3. The Amped; Daniel H. Wilson, enhanced humanity, technological enhancement and augmentation, medical improvements of current human model e.g. deep brain stimulation of Parkinson’s patients, amputee prosthetics, BIONIC Olympics, exoskeletons.
  4. The “Teddy”; Kubrik’s AI (Artificial Intelligence), assisting robots, SIRI Apple App, films such as; Robot & Frank, Her, ex_MACHINA…

Nano-technology/nano-robotics (I mentioned “black cloud” a Michael Crichton book)

Ray Kurzweil – immortality via robotic/technological enhancement.

Algorithmic Regulation:
Server farms run by massive corporations; ownership of data; GCHQ; Evgeny Morozov ~ “To Save Everything Click Here”; Android Apps make all your personal data available to a corporation, all IP taken by corporations and State.

The devices may have operations we have no control over.

 

The Black Box “Today we need to understand to process of tech’ evaluation given that we are experiencing the deep opacity of contemporary techniques” – Bernard Stiegler

Paul spoke about his artist interventions such as Wreck-shops ~ up cycling old tech to make art; Eppur – Si – Muove (And Still It Moves) dynamic autonomy.

 

 

 

On the 27th January 1915, one hundred years ago, over 10,000 workers, led by the Red Clydeside, went on strike in protest of the sub standard working conditions and pay that the munitions workers had to suffer.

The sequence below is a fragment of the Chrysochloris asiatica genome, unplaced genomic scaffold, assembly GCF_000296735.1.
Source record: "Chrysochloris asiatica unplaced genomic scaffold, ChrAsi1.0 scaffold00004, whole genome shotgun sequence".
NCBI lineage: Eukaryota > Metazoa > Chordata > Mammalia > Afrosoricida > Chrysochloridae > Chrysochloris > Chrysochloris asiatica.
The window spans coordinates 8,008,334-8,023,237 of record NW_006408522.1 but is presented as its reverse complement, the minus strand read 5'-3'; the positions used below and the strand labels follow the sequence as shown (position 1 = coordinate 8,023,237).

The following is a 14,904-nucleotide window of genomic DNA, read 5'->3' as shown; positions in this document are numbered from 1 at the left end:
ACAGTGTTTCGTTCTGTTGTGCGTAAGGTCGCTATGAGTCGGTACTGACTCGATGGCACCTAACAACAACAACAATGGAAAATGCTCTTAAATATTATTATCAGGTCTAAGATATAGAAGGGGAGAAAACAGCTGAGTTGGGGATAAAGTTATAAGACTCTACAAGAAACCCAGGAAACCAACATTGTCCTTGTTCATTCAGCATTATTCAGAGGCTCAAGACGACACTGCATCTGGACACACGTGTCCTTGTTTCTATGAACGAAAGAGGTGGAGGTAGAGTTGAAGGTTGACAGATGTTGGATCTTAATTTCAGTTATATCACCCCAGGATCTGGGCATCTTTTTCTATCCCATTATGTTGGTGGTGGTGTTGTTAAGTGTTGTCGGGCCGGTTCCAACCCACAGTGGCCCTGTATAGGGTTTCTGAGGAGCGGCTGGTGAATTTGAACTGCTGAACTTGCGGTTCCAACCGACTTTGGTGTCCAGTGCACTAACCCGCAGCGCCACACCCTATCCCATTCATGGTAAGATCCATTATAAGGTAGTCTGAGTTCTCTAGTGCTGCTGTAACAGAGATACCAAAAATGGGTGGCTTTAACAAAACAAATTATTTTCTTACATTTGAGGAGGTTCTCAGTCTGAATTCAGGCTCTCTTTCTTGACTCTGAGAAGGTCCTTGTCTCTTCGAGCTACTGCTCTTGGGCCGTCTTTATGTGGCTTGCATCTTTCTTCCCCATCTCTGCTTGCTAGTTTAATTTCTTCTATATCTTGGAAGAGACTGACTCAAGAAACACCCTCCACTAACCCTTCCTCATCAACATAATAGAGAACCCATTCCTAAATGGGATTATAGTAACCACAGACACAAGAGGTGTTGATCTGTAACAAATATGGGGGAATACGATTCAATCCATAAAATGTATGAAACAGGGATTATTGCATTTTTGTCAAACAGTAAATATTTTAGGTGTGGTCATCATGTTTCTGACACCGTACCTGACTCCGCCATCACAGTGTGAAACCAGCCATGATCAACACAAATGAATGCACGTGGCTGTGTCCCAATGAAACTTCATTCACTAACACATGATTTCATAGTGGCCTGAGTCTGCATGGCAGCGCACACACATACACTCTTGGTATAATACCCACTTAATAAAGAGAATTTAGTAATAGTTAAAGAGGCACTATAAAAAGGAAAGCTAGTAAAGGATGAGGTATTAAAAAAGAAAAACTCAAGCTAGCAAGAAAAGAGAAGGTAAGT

This prompted parliament to pass the Munitions Act of 1915 which made it illegal for anyone to leave their job if they were working in aid of the war effort.

The protestors raised the red flag – Y Faner Goch! First used to represent the socialist and communist movement in Merthyr Tydfil (during the Merthyr Rising) June 1st 1831.

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a year earlier the abusive treatment of workers started the fall of British rule in Ireland and around that time the Treorchy miners were assaulted by the military on orders from Churchill at  Westminster.

 

 

I attended a march with my youngest son earlier this evening.

National News media webpage WALES Online contains latest newspaper edition of the story and further photo gallery of our UNITED VALLEYS ACTION GROUP opencast protest.

Around 60 protesters headed to Caerphilly County Borough Council’s headquarters in a bid to stop plans for an open cast coal mine. A mocked-up court trial was held by protectors who are demanding action to stop the death of the valleys.

United Valleys Action Group Nant Llesg Protectors turned out for the mock ‘trial’ at Caerphilly County Borough Council’s Ty Penallta headquarters aiming to stop the plan which would destroy the historic moorland, the CADW listed Dowlais free drainage system, remove Rhas Las pond an important arctic avian migration route and remove the top of mountain in the Rhymney Valley close to the village of Fochriw.